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We must promptly make up payments to social services, schools, and other programs and services that missed payments and faced cuts. The budget crisis was absolutely devastating to communities across the state, especially those that have faced decades of disinvestment. To make up these payments and guarantee funding for years to come, I will pass a progressive income tax, tax financial transactions, and close the carried interest loophole.

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Question 6. How should the state continue to pay for the rising pension costs of public workers?
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We must fulfill our pension promises to public employees. Our pension crisis is a result of our state’s failure to reliably fund the system over decades, and the first step is to start making full payments every year. I will raise the revenue necessary to support payments by passing progressive revenue solutions and by exploring ways to improve efficiency and root out corruption without reducing payments, such as by consolidating our pension systems to improve oversight and investment returns.

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Question 7. Where do you stand on medical marijuana legalization? Recreational marijuana legalization?
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I support legalizing recreational and medical cannabis. I have co-sponsored legislation to legalize cannabis and voted to decriminalize recreational cannabis and legalize medical cannabis. I believe that existing policies unfairly target communities of color and unnecessarily burden taxpayers. By legalizing and taxing cannabis, and by exercising my commutation powers to remedy unjust sentencing, we can support Illinois families and raise the revenue we need to invest in our communities.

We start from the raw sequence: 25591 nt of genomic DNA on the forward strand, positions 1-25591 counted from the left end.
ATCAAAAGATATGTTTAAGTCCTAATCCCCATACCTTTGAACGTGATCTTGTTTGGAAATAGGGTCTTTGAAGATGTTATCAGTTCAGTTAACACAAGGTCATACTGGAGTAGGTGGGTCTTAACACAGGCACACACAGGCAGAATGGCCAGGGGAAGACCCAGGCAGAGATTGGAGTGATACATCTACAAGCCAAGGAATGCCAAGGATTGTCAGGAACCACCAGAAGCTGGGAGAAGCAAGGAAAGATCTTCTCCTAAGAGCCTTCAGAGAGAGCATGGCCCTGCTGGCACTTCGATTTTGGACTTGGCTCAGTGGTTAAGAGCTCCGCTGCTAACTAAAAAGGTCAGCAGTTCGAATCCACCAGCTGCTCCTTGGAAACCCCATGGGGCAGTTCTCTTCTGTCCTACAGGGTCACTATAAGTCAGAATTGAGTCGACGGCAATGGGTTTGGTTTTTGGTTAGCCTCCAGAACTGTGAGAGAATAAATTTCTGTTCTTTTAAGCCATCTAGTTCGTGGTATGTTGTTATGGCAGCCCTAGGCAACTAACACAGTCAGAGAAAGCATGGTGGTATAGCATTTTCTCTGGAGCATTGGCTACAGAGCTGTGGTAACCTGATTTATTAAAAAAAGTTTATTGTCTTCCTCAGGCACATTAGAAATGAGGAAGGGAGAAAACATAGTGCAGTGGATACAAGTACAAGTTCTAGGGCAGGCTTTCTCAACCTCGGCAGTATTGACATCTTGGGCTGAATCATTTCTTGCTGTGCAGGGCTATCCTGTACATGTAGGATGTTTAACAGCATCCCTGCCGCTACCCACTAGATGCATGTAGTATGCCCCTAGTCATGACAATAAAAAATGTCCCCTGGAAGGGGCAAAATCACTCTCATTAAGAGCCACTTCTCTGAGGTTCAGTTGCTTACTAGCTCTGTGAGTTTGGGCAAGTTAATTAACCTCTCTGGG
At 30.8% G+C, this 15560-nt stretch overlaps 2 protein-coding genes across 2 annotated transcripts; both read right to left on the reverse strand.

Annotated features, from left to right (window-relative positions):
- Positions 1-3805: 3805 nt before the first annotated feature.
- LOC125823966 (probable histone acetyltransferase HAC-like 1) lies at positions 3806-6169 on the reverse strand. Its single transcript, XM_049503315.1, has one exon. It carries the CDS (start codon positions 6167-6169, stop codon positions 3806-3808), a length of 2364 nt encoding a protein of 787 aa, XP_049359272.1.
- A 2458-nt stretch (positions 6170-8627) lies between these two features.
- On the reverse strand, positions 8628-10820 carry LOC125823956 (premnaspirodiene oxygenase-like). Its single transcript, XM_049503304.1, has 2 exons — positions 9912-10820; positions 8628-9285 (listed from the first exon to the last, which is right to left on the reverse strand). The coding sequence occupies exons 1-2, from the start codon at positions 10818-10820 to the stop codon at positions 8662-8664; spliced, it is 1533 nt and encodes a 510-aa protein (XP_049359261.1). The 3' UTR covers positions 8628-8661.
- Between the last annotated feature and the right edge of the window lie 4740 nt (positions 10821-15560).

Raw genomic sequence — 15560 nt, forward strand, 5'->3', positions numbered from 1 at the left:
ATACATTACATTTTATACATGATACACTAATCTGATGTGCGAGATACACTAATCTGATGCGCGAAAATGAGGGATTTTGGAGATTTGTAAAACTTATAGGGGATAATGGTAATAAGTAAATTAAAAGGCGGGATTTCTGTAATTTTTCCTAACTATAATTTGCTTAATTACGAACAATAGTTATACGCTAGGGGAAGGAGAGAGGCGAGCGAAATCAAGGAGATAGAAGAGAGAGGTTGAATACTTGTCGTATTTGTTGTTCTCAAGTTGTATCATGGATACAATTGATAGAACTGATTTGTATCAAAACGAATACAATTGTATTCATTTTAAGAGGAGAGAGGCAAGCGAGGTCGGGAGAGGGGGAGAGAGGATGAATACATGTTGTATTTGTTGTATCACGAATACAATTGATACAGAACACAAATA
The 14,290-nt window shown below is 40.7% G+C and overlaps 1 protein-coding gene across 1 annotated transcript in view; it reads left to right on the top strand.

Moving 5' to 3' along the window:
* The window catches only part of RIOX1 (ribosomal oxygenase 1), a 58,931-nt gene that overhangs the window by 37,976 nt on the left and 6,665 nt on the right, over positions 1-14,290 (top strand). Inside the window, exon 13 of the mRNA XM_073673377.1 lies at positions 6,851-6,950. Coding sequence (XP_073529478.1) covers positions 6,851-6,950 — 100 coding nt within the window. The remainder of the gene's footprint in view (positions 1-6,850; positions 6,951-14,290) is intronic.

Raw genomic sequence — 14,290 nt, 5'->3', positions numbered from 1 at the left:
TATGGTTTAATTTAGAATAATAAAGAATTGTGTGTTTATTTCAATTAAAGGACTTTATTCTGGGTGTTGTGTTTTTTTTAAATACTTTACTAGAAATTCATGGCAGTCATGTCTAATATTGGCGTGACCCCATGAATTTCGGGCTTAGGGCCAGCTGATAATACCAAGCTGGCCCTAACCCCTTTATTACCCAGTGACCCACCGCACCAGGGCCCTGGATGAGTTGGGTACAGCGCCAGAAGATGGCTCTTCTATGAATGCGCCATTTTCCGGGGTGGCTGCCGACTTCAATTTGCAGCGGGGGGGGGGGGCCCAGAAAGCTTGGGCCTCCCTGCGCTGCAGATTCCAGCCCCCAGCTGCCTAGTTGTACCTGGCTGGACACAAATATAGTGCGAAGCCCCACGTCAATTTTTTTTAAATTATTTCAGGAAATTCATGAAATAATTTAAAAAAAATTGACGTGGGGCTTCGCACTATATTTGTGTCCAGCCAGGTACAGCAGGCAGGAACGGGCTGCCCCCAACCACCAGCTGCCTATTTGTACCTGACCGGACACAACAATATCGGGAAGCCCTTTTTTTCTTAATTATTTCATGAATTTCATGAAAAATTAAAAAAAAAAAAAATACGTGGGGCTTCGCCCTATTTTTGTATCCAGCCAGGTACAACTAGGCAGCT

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Question 8. What kind of tax plan do you support and what yield would it have?
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I will rebuild our tax system to ensure corporations and the wealthy pay their fair share by passing a progressive income tax, taxing financial transactions, and closing the carried interest loophole. I will also overhaul our broken property tax system, which lets the wealthy and well-connected off the hook while leaving the rest of us to pay the price, by passing legislation I introduced to improve transparency and accountability.

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Question 9. Do you support term limits for legislators/governors?